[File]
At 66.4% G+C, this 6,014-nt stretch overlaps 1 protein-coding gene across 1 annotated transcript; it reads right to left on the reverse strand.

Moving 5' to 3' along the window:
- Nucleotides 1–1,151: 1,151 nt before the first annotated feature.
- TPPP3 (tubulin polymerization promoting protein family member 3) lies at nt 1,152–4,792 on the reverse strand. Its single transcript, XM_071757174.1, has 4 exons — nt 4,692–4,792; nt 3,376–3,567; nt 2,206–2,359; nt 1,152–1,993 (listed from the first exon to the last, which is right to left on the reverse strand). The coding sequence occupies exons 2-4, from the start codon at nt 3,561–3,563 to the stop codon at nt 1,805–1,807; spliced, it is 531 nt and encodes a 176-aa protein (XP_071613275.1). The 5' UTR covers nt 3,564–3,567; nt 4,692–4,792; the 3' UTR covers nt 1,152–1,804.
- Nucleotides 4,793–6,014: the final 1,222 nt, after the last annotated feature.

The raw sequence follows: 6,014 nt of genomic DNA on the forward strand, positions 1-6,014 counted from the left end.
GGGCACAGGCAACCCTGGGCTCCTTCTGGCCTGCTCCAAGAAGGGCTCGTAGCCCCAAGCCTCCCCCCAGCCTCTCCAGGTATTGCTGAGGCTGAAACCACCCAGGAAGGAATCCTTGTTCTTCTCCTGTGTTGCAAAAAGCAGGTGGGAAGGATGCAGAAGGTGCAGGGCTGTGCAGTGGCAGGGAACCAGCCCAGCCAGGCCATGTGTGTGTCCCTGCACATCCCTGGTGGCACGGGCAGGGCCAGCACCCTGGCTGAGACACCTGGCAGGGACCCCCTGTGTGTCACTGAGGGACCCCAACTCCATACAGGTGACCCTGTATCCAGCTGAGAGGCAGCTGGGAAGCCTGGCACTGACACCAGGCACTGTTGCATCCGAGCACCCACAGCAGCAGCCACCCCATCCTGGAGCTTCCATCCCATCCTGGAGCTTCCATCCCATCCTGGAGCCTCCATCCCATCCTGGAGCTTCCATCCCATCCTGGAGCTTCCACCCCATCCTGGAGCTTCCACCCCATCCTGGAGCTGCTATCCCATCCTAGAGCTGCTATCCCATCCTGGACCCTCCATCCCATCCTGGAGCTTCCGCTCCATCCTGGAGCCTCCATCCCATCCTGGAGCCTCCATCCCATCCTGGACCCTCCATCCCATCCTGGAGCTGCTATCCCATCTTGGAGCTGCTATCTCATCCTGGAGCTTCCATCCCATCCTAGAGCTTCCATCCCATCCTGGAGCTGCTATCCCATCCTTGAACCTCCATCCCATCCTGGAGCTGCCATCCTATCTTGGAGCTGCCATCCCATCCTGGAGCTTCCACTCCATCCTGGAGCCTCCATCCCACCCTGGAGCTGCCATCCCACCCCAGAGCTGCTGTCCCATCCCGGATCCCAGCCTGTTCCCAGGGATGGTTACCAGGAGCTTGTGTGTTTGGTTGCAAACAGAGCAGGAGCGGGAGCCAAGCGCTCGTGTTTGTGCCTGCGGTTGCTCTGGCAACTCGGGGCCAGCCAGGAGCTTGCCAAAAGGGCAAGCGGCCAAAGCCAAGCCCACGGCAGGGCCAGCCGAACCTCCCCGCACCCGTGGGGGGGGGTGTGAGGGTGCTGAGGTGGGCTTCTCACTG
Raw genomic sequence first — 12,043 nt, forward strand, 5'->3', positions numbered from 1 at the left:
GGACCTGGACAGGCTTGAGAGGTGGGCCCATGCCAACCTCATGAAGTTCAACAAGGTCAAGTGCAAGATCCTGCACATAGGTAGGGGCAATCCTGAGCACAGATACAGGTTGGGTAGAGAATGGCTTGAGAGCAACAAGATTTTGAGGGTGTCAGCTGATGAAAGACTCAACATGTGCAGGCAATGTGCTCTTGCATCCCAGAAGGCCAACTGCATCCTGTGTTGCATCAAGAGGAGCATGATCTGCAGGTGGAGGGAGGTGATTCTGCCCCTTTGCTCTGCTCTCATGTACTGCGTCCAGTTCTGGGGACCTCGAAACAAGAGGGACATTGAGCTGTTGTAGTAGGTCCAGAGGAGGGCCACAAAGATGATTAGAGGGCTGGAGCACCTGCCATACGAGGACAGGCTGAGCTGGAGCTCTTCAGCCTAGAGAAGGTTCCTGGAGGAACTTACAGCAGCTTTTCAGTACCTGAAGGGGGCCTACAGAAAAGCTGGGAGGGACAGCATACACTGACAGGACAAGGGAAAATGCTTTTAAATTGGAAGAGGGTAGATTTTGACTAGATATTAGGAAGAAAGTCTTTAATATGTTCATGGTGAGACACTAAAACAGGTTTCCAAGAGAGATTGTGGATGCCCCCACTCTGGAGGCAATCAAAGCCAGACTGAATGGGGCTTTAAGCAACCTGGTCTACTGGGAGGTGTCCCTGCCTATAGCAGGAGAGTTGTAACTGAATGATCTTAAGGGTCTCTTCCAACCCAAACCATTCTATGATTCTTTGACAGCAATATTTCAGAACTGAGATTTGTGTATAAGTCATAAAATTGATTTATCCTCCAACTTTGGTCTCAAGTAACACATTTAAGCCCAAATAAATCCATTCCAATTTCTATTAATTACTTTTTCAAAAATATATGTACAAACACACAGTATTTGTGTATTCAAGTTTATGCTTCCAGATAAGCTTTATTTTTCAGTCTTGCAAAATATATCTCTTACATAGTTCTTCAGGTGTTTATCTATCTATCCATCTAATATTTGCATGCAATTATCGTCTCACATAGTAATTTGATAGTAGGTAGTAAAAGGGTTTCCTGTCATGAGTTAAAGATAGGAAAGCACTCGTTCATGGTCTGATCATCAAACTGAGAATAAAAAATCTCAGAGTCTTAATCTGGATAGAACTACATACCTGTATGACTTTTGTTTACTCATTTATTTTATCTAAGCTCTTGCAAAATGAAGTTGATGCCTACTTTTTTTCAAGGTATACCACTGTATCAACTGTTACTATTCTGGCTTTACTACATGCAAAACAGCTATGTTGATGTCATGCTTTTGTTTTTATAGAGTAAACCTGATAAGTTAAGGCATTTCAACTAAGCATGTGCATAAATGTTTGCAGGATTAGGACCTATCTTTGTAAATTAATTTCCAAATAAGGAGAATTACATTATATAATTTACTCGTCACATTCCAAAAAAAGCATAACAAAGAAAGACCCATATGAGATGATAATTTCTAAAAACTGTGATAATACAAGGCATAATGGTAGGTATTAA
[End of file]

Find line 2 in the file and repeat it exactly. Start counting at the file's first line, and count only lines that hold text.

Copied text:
Moving 5' to 3' along the window: